Shares of Microsoft (MSFT: Research, Estimates) rose $2.61 to $68.04 on Nasdaq ahead of the earnings news. They rose another $4.23 to $72.27 in extended-hours trade.

The company said Microsoft said revenue from its desktop platforms business, which includes its various Windows operating systems software, rose 16.3 percent to $2.05 billion

Third-quarter sales of desktop applications rose 6.6 percent to $2.41 billion, reversing a trend from previous quarters in which year-over-year revenues declined, the company said.

Moving to .NET

Anticipating that network-based computing will become more pervasive in the future, Microsoft recently has shifted its overall business strategy in an effort to extend its Windows and Office franchises onto the Internet. That strategy, which it is had dubbed "Microsoft .NET," is grounded on a software technology called XML. That stands for Extensible Markup Language, and it allows for the exchange of data across disparate computing devices and software platforms.

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Late last month, Microsoft demonstrated the first concrete elements of its .NET strategy when it unveiled array of software aimed at helping consumers manage and share personal information on the Internet. Nicknamed "Hailstorm," the new software provides a set of building-block services designed to link with other companies' software and enable users to access and manage personal data on the Internet using a wide range of software applications and computing devices. It is expected to be available to consumers next year.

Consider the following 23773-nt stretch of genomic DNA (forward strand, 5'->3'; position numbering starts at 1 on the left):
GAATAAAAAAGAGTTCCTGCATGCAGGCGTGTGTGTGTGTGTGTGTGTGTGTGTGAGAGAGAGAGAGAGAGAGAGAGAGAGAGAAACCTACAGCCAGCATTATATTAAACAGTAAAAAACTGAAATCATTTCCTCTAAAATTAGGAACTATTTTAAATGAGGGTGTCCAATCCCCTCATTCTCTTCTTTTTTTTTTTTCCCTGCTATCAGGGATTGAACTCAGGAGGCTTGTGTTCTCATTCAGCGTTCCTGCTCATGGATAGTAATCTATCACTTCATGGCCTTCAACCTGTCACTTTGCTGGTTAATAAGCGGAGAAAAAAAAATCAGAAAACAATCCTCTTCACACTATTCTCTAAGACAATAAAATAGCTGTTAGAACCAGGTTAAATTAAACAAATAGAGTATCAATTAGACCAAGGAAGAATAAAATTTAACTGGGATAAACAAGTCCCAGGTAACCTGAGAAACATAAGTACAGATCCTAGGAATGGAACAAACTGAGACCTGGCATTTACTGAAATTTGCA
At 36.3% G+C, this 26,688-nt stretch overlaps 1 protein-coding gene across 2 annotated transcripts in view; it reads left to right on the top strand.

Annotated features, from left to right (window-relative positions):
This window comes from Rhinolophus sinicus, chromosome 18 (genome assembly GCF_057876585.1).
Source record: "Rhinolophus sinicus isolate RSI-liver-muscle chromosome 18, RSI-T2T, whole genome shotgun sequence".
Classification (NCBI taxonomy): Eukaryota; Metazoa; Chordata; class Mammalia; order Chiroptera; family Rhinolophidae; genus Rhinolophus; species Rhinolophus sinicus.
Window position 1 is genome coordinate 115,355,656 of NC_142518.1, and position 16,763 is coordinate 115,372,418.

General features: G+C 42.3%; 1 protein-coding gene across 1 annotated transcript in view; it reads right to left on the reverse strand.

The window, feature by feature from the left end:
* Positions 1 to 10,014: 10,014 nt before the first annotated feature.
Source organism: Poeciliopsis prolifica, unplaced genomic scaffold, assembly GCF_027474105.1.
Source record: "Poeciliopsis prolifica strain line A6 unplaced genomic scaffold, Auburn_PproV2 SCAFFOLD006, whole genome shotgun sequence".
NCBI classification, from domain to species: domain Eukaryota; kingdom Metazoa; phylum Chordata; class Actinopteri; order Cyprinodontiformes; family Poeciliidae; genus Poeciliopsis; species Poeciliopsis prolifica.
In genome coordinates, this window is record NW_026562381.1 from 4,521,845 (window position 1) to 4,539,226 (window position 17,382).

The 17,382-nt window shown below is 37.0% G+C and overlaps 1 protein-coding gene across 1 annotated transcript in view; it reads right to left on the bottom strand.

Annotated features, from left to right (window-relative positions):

Microsoft' MSN Internet service is becoming a testing ground for the company's .NET strategy. Last week, long-time Microsoft veteran Brad Chase stepped down from his post as senior vice president of the MSN group. With its new Hailstorm services, which include instant messaging, and its recent push toward building a larger subscriber base for MSN, Microsoft is emerging as a more direct competitor against AOL Time Warner, the parent company of CNNfn.

The company also is preparing to release the latest version of its desktop operating system, called Windows XP, in the second half of the year.

Last year, Microsoft lost a landmark antitrust case when a federal judge ruled that the company abused its monopoly power in the computer operating system market and ordered it split in two. One company would contain the Windows operating systems business, while the other would contain all the rest, including applications, Internet services and its online travel services subsidiary Expedia (EXPE: Research, Estimates).

Microsoft has appealed that order. In late February, the U.S. Court of Appeals heard two-days of oral arguments in the case. The High Court is expected to hand down its ruling in the late spring or early summer of this year.

Early this month, Microsoft completed its acquisition of Great Plains Software, a supplier of mid-market business applications. The company said it expects to record a charge against fourth-quarter earnings of a penny per share related to that transaction. graphic